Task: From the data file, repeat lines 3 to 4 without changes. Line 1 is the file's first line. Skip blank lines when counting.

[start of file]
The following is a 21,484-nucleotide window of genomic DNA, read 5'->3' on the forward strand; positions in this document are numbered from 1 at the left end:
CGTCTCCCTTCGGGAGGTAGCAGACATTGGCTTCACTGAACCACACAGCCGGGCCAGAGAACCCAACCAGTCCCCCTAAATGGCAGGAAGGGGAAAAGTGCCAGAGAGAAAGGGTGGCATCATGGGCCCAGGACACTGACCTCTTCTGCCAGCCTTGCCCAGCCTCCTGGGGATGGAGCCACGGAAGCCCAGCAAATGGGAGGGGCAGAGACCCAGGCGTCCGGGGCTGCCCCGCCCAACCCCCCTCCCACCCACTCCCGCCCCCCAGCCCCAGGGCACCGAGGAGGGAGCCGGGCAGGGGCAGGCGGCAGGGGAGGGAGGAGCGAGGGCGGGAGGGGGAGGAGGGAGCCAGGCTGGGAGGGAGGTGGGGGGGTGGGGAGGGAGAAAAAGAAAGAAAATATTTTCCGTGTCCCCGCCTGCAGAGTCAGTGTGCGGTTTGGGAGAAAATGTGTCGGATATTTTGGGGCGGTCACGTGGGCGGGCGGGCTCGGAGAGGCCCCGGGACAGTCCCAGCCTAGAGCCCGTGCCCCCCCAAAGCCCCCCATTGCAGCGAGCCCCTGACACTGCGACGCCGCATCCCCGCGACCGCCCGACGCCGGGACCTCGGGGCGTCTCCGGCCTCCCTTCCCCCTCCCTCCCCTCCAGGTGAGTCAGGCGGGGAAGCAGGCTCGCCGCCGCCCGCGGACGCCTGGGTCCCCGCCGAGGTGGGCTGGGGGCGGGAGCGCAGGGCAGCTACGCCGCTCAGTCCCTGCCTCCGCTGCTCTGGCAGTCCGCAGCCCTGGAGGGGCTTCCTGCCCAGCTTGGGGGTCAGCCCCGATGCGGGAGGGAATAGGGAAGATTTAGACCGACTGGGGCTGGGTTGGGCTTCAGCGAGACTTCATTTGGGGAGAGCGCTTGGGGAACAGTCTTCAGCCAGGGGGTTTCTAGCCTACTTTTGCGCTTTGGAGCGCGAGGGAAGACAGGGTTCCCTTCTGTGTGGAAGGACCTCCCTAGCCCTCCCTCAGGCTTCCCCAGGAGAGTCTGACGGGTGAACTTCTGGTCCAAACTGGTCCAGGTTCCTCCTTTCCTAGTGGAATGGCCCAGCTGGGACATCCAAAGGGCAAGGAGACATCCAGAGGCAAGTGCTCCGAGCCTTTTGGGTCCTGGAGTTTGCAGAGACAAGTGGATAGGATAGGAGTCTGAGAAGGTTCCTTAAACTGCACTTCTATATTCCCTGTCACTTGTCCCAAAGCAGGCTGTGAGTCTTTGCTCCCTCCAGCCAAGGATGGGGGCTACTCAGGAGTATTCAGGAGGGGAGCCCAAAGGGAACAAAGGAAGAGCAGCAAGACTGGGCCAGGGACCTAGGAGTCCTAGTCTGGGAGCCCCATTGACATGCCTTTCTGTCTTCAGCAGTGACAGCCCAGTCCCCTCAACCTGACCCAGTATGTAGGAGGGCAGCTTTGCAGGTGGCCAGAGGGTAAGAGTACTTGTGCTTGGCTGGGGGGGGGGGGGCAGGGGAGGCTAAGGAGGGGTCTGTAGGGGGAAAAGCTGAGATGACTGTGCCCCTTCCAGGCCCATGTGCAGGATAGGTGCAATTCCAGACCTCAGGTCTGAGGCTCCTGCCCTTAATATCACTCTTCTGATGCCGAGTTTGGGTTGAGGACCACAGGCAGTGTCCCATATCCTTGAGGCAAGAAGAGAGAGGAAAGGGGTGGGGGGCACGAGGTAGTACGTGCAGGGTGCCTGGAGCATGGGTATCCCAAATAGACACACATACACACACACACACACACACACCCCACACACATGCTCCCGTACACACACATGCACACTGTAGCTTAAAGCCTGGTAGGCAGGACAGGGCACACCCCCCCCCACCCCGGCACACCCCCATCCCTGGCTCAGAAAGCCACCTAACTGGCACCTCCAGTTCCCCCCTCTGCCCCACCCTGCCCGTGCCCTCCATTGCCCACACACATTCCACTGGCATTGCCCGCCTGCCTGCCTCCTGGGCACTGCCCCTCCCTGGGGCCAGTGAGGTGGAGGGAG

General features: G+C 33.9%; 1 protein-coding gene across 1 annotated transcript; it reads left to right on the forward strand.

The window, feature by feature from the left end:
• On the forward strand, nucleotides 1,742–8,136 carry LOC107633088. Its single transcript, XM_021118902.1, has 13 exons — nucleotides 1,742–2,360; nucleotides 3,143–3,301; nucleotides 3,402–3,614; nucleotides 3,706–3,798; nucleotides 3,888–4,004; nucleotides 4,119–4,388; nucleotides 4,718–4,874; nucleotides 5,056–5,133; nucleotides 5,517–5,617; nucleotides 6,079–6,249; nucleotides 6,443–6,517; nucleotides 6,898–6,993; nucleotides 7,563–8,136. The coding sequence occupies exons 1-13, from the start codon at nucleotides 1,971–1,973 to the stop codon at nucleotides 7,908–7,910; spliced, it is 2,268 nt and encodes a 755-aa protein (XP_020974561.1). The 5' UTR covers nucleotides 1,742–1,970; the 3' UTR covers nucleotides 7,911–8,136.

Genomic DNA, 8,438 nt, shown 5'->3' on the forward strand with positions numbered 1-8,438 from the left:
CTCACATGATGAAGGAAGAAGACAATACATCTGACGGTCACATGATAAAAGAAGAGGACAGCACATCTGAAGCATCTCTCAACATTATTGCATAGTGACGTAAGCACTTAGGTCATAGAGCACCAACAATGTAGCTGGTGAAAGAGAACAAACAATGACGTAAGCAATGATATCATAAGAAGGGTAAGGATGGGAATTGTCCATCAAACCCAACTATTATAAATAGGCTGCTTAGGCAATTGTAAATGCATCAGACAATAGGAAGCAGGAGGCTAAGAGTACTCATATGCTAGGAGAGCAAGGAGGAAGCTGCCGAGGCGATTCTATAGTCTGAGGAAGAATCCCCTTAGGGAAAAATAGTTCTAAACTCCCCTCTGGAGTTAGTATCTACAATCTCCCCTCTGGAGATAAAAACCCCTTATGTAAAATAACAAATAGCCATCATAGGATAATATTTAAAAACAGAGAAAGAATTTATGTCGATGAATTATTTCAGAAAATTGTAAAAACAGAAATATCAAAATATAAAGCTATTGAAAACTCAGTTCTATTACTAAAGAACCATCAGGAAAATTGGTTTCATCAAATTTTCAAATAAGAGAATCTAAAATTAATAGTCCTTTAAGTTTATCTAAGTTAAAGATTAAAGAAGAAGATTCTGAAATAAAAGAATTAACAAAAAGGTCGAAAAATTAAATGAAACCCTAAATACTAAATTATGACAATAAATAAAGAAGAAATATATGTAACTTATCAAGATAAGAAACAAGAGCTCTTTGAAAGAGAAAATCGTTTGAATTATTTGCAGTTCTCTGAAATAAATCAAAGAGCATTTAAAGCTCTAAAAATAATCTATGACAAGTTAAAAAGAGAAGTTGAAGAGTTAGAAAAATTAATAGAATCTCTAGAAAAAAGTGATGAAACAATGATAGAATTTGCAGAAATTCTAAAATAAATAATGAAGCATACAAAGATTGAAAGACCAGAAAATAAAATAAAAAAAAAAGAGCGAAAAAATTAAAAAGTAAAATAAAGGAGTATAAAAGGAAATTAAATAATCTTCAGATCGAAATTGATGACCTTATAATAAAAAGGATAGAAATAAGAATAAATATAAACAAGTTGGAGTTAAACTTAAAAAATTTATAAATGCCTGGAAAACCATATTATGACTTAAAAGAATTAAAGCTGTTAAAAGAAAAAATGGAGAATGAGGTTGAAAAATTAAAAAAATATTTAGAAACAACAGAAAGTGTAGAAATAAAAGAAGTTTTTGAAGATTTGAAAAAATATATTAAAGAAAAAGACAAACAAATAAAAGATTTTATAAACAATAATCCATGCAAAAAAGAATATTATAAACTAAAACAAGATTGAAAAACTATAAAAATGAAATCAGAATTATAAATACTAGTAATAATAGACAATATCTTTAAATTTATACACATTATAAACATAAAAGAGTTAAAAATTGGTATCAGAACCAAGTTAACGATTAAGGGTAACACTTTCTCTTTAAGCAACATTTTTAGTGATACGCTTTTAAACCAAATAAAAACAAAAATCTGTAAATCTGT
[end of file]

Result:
General features: G+C 33.9%; 1 protein-coding gene across 1 annotated transcript; it reads left to right on the forward strand.

The window, feature by feature from the left end: